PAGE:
Friday, July 28, 2006

Britain's Equal Opportunites Commission celebrate thirty years of discriminating against men

They fight discrimination by practicing it!

Institutional gender discrimination is alive and kicking at Britain’s Equal opportunities Commission [EOC] .The annual report of the government funded 10 million pound quango reveals that male staff has been reduced to just 18.2% after an unfortunate blip the previous year when 19% was reached. EOC could surely win the prize for the most successful homophobic major employer in the country. It would certainly be hard to beat over the last thirty years.

Glamorous and charismatic EOC chair Jenny Watson could also boast how her organisation had frustrated an attempt to prevent Avon and Somerset and Gloucestershire Police Services operating recruitment scams to arbitrarily exclude almost 300 men in favour of women. They were able to exploit their statutory powers to ensure these sexually discriminatory recruitment processes were successfully completed before making a pointless judgment on 26 June that they were unlawful, accepting a promise from the guilty authorities that they would not employ those particular tricks again. The cheats were allowed to walk off with their gains with no penalty.

Gerald Hartup director of civil libeties group Liberty and Law said: “ There is a lesson to be learnt. Rules are for little people. Why did I expect the EOC to act after informing them about discrimination so blatant that everyone knew it was a scam? Citizens clearly need to understand that for proper governance there is a requirement for double standards and to operate within the new system. Only in this way will they not be alienated from it. The EOC is the model to follow.”

Liberty and Law in November 2005 also reported the Metropolitan Police Service to the EOC over another version of institutional gender discrimination against men. It is confident however that the EOC is capable and determined to meticulously research the programme with the help of the Met with the result that no conclusion of any help to discriminated against men is arrived at.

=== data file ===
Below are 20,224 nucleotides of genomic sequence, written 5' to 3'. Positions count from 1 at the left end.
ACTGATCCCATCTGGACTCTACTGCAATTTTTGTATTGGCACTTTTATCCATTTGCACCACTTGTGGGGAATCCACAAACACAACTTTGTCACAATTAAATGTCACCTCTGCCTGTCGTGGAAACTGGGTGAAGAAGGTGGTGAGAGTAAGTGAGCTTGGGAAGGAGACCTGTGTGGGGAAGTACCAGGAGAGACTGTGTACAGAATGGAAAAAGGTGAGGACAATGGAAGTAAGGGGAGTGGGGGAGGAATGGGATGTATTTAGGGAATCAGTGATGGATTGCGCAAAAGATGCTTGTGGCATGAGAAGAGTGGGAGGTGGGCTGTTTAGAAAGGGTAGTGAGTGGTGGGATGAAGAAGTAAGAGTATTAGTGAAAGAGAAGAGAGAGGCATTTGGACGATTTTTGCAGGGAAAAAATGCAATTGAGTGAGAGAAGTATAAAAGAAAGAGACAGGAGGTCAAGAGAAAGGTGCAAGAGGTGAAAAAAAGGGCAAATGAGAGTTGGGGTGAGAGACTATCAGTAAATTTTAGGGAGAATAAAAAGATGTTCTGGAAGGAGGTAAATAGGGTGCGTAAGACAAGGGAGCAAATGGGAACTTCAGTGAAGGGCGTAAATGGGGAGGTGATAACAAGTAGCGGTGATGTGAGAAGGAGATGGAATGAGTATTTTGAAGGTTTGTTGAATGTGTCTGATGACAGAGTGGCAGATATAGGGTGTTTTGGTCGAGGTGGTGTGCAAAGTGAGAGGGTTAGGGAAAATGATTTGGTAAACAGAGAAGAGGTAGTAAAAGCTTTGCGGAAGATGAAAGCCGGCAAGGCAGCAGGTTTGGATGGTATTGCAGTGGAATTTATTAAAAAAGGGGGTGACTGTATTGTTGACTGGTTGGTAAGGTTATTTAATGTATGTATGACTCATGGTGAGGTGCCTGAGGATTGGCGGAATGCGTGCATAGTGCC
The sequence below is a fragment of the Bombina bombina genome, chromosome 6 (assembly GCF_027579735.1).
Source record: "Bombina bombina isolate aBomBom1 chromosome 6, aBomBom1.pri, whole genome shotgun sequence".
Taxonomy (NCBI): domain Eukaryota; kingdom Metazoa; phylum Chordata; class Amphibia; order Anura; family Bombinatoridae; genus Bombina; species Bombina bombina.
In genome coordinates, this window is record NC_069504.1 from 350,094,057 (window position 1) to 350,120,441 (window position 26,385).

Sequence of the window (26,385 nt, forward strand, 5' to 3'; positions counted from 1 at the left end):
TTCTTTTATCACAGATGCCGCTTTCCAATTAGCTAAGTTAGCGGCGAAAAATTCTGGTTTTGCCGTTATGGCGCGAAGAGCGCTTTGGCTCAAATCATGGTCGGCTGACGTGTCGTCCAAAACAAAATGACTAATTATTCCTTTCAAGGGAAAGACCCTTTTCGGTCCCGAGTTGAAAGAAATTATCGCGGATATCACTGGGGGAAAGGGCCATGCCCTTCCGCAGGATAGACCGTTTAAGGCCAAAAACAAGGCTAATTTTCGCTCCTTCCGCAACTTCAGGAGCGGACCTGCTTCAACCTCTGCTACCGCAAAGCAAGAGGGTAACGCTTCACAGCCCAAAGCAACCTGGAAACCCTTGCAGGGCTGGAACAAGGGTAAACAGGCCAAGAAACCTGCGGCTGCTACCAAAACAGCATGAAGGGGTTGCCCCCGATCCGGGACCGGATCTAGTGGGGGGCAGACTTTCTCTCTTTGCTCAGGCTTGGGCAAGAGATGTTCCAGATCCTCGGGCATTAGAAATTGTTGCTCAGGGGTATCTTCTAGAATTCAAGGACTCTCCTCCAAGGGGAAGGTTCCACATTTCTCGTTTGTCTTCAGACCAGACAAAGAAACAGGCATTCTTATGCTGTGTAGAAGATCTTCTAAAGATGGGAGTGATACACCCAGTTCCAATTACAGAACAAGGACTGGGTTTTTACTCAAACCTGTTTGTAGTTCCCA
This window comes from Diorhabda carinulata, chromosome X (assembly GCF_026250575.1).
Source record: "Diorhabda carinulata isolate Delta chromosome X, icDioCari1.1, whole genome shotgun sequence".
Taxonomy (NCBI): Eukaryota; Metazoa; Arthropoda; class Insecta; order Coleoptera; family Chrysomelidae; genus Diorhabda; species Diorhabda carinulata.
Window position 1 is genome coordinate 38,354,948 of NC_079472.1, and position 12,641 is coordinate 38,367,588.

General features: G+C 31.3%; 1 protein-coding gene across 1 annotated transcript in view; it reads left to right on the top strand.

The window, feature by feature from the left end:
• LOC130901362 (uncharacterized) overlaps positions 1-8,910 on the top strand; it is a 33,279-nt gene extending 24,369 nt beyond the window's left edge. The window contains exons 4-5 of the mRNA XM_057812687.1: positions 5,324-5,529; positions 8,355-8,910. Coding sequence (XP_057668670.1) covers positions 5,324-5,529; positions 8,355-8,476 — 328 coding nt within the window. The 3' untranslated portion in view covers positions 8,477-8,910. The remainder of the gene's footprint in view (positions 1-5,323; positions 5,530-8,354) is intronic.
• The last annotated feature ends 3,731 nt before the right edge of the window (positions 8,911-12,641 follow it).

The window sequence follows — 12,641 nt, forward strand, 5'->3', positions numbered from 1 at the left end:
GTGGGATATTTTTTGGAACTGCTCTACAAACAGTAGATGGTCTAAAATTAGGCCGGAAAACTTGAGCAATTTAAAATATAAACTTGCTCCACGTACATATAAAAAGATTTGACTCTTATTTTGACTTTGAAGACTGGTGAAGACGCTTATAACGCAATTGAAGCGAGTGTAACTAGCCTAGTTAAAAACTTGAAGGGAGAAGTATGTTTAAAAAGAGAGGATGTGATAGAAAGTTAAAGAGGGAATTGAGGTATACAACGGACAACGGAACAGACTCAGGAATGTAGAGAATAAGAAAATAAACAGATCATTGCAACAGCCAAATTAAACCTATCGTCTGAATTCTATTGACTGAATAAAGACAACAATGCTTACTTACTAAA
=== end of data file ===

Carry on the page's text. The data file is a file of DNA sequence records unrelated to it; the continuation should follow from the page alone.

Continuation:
Mr Hartup stated: “It will be another triumph for modern democratic management. The crude enforcement of the rule of law has proved to be unsatisfactory to progressives who require and can now utilize discretion to control the mob, the schmucks with their childish obsession with “objective justice". But we shmucks will still be shmucks.”



The Child Support Agency has proved the most spectacular failure in public administration of the past 15 years. Its vital statistics are staggeringly awful: it has identified but failed to collect 3.5 billion pounds in maintenance; new cases remain unopened for a year, thanks to a backlog of 330,000 unprocessed claims; only half of absent parents have made the correct payment; a quarter have made none at all. Its demoralised staff take an average 15.6 days off a year, more than any other section of the Department for Work and Pensions, itself the sick man of Whitehall.

Brickbats for the CSA are thrown happily by politicians who forget too easily that the agency was introduced in 1993 to widespread acclaim. The idea of calculating and collecting payments from "deadbeat dads" who ignored parental responsibilities after divorce or separation was sound. It replaced often arbitrary and unfair court decisions. Unlike the courts, the new agency could trace absent parents.

In practice, though, it has been little short of lamentable. It was never going to be easy to insert the State into a bitter family row, but there were mistakes in conception. Giving a single agency the powers to investigate, adjudicate and enforce was asking too much. Another founding flaw was to regard the CSA as a money-saver. For every pound a lone parent received in maintenance, the State would deduct a pound of benefits. That required all lone parents on benefit to register with the CSA even if they could have reached an amicable financial settlement. Their numbers helped to swamp the system. Last year the enforcement unit spent 12 million to collect 8 million pounds.

The early regime made strategic errors. It was unprepared for the extent of non-compliance and unsure how to respond. It did so by tending to ignore the hard cases while hounding to the financial brink many of those doing their best to pay up. Incompetence was soon endemic. About 35,000 people have received compensation as a result of maladministration. A fifth of demands are inaccurate; a third of phone calls are unanswered.